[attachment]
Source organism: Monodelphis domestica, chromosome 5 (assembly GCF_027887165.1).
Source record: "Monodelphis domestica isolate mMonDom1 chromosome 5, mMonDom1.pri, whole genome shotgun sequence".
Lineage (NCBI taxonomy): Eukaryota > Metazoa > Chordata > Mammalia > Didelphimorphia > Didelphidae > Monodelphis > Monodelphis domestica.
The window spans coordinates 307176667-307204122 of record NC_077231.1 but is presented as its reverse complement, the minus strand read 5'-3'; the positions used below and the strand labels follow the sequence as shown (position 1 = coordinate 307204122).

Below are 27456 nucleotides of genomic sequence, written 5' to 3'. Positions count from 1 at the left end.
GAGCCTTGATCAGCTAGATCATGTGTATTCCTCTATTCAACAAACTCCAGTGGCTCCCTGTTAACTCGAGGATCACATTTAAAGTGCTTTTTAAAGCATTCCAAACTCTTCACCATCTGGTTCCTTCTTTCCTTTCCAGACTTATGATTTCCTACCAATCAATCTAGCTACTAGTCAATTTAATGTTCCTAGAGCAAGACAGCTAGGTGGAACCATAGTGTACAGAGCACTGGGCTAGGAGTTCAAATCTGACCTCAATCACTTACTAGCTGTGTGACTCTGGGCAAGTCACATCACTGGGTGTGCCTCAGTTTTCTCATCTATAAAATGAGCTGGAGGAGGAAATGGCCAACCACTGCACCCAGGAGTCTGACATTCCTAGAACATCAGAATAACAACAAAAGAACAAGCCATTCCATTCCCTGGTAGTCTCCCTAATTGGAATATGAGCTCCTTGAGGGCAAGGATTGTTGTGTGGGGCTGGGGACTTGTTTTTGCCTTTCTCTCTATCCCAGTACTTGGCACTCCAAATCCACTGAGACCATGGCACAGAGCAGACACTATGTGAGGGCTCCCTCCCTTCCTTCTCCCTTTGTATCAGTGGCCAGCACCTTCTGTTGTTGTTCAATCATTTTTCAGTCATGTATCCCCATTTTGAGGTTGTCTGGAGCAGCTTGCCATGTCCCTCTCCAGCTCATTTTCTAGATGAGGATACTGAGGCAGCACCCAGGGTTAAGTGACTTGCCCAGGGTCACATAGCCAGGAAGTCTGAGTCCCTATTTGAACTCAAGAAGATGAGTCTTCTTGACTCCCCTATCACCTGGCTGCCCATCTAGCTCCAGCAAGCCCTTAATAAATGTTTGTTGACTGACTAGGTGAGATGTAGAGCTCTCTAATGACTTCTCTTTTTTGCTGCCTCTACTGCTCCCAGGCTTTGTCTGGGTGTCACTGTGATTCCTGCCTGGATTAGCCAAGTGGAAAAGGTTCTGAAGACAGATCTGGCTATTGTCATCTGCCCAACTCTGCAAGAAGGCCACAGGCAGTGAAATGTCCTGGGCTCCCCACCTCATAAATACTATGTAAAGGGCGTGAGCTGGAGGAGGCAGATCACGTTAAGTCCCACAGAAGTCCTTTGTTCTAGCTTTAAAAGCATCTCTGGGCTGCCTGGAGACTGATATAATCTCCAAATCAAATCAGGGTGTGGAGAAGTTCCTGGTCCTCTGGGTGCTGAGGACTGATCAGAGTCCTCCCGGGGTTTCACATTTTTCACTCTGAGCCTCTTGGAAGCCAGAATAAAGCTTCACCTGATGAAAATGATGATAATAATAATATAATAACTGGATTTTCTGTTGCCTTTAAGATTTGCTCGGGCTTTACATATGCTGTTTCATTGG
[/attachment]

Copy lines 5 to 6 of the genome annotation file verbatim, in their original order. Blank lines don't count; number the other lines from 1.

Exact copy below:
Below are 27456 nucleotides of genomic sequence, written 5' to 3'. Positions count from 1 at the left end.
GAGCCTTGATCAGCTAGATCATGTGTATTCCTCTATTCAACAAACTCCAGTGGCTCCCTGTTAACTCGAGGATCACATTTAAAGTGCTTTTTAAAGCATTCCAAACTCTTCACCATCTGGTTCCTTCTTTCCTTTCCAGACTTATGATTTCCTACCAATCAATCTAGCTACTAGTCAATTTAATGTTCCTAGAGCAAGACAGCTAGGTGGAACCATAGTGTACAGAGCACTGGGCTAGGAGTTCAAATCTGACCTCAATCACTTACTAGCTGTGTGACTCTGGGCAAGTCACATCACTGGGTGTGCCTCAGTTTTCTCATCTATAAAATGAGCTGGAGGAGGAAATGGCCAACCACTGCACCCAGGAGTCTGACATTCCTAGAACATCAGAATAACAACAAAAGAACAAGCCATTCCATTCCCTGGTAGTCTCCCTAATTGGAATATGAGCTCCTTGAGGGCAAGGATTGTTGTGTGGGGCTGGGGACTTGTTTTTGCCTTTCTCTCTATCCCAGTACTTGGCACTCCAAATCCACTGAGACCATGGCACAGAGCAGACACTATGTGAGGGCTCCCTCCCTTCCTTCTCCCTTTGTATCAGTGGCCAGCACCTTCTGTTGTTGTTCAATCATTTTTCAGTCATGTATCCCCATTTTGAGGTTGTCTGGAGCAGCTTGCCATGTCCCTCTCCAGCTCATTTTCTAGATGAGGATACTGAGGCAGCACCCAGGGTTAAGTGACTTGCCCAGGGTCACATAGCCAGGAAGTCTGAGTCCCTATTTGAACTCAAGAAGATGAGTCTTCTTGACTCCCCTATCACCTGGCTGCCCATCTAGCTCCAGCAAGCCCTTAATAAATGTTTGTTGACTGACTAGGTGAGATGTAGAGCTCTCTAATGACTTCTCTTTTTTGCTGCCTCTACTGCTCCCAGGCTTTGTCTGGGTGTCACTGTGATTCCTGCCTGGATTAGCCAAGTGGAAAAGGTTCTGAAGACAGATCTGGCTATTGTCATCTGCCCAACTCTGCAAGAAGGCCACAGGCAGTGAAATGTCCTGGGCTCCCCACCTCATAAATACTATGTAAAGGGCGTGAGCTGGAGGAGGCAGATCACGTTAAGTCCCACAGAAGTCCTTTGTTCTAGCTTTAAAAGCATCTCTGGGCTGCCTGGAGACTGATATAATCTCCAAATCAAATCAGGGTGTGGAGAAGTTCCTGGTCCTCTGGGTGCTGAGGACTGATCAGAGTCCTCCCGGGGTTTCACATTTTTCACTCTGAGCCTCTTGGAAGCCAGAATAAAGCTTCACCTGATGAAAATGATGATAATAATAATATAATAACTGGATTTTCTGTTGCCTTTAAGATTTGCTCGGGCTTTACATATGCTGTTTCATTGG